Apoptosis Signal-Regulating Kinase 1 Modulates Endochondral Bone Formation and Osteoarthritis Progression

Gregory J. Eaton, Thomas Jefferson University

Abstract

Apoptosis Signal-Regulating Kinase 1 (ASK1) is a mitogen-activated protein kinase (MAPK) kinase kinase that is activated by reactive oxygen species (ROS, chemically volatile molecules containing oxygen) and other cellular stress events. Activation of ASK1 initiates a signaling cascade known to regulate diverse cellular events including: cytokine and growth factor signaling, cell cycle regulation, cellular differentiation, hypertrophy, survival and apoptosis. ASK1 is highly expressed in hypertrophic chondrocytes, but the role of ASK1 in skeletal tissue development has not been investigated. As ROS, the main activator of ASK1, are increased in aging, injury, and inflammation, this work serves to show that ROS-induced ASK1 activation in chondrocytes results in chondrocyte maturation and death and cartilage degeneration. We studied the activation of ASK1 in endochondral bone formation using wildtype (WT) and ASK1 knockout (KO) mice. We examined long bone length, growth plate morphology, and bone thickness. Using mouse embryonic fibroblasts (MEF) derived from these mice and chondrogenically differentiated, western blot analysis allowed the study of protein expression and signaling levels. Finally, using a subdermal model of ectopic ossification, we studied endochondral bone formation outside of the context of embryonic development, and applied therapeutic inhibition of ASK1 in WT animals using NQDI-1, a small molecule inhibitor of ASK1. To test our hypothesis that increased inflammation and ROS present in OA cartilage leads to ASK1 signaling, we used human OA tissue from total knee arthroplasty (TKA) for immunohistochemical analysis. We also used WT and ASK1 KO MEFs to examine the underlying mechanism of ASK1 MAPK signaling in chondrocyte hypertrophy and maturation in response to stress. Growth plates from WT and KO mice were useful as a model for chondrocyte hypertrophy and death that occurs during OA progression. We also exploited the use of two surgeries to induce either severe or moderate OA in mice: partial meniscectomy and cartilage injury, respectively. Finally, we examined aged mouse limbs to study natural cartilage degradation over time between WT and KO mice. We observed accelerated long bone mineralization in KO mice, concurrent with a longer hypertrophic zone in the growth plate and an increase in trabecular formation. Under normal culture conditions, KO MEFs mice show no differences in either MAPK signaling or osteogenic or chondrogenic differentiation when compared to WT. However, when cultured with stress activators, H2O 2 or staurosporine, the KO cells show enhanced survival, an associated decrease in the activation of proteins involved in death signaling pathways, and a reduction in markers of terminal differentiation. Importantly, ectopic ossification in either KO or NQDI-1 treated animals recapitulated the observed increased endochondral bone formation. In OA articular cartilage, we observed increased expression and signaling of ASK1 in the deep zone of human TKA tissue. Western analysis demonstrated that WT MEFs had an increased expression of ASK1 signaling and chondrogenic differentiation markers in response to stress, but each were abrogated in KO MEFs or after ASK1 inhibition. Both histological and µCT parameters showed a protection against OA induction in KO mice, and immunohistochemistry revealed a decrease in articular chondrocyte maturation. Our data leads to the conclusion that ASK1 serves as a negative regulator of endochondral bone formation by sensitizing the hypertrophic chondrocytes to apoptosis in response to stress. It demonstrates that inhibition of ASK1 may have clinical potential to treat fractures or to slow osteoarthritic progression by enhancing chondrocyte survival and slowing hypertrophy. We propose that the ASK1 MAP kinase signaling cascade is an important regulator of chondrocyte differentiation and is increased during OA, leading to both catabolic and apoptotic pathways in articular chondrocytes and accelerating OA progression. Further inhibitors of this pathway would be useful for the prevention of chondrocyte maturation in the treatment of OA.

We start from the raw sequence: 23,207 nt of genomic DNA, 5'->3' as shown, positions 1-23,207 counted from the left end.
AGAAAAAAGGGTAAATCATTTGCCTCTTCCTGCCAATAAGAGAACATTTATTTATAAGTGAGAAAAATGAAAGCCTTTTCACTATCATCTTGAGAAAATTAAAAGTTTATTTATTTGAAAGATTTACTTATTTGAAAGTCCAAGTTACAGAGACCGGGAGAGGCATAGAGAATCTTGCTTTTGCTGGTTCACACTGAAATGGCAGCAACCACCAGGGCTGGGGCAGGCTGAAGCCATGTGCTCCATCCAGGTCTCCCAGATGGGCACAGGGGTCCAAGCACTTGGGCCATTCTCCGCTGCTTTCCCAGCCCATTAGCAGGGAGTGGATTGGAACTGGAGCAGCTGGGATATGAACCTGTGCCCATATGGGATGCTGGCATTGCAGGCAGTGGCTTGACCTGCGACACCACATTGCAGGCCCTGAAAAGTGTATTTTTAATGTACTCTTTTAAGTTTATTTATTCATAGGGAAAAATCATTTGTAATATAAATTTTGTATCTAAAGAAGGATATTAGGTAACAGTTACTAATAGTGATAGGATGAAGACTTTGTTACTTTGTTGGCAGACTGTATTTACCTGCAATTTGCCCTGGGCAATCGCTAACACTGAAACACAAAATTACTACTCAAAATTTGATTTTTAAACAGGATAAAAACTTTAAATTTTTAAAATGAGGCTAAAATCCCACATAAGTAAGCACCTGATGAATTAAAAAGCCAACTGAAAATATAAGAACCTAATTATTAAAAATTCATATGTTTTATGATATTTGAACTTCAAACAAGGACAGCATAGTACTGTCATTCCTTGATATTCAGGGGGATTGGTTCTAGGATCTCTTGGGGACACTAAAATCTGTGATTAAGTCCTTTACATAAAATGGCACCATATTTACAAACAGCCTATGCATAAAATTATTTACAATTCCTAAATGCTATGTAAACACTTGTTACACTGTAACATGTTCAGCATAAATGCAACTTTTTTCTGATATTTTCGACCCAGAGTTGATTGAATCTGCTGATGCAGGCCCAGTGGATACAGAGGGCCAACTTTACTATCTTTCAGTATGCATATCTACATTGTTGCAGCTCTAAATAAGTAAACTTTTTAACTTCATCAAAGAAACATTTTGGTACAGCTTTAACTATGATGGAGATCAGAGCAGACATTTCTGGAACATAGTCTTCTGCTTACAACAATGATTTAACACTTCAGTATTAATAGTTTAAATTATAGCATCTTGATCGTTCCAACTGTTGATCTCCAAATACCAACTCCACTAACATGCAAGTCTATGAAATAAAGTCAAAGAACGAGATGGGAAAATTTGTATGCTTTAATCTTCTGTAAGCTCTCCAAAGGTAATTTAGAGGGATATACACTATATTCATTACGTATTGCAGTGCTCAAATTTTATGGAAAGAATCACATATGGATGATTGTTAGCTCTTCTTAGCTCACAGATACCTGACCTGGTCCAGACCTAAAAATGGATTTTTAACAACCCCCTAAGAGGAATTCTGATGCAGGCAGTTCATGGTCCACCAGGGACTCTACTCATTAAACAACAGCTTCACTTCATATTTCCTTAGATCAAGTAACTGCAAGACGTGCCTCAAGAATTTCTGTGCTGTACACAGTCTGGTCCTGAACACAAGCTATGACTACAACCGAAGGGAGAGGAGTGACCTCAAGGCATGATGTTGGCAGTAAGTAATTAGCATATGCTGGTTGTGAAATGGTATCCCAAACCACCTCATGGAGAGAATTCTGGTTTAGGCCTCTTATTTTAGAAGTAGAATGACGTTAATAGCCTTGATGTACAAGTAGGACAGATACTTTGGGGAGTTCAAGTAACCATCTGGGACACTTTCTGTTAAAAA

Subject Area

Cellular biology|Histology|Developmental biology

Recommended Citation

Eaton, Gregory J., "Apoptosis Signal-Regulating Kinase 1 Modulates Endochondral Bone Formation and Osteoarthritis Progression" (2015). ETD Collection for Thomas Jefferson University. AAI3705071.
https://jdc.jefferson.edu/dissertations/AAI3705071

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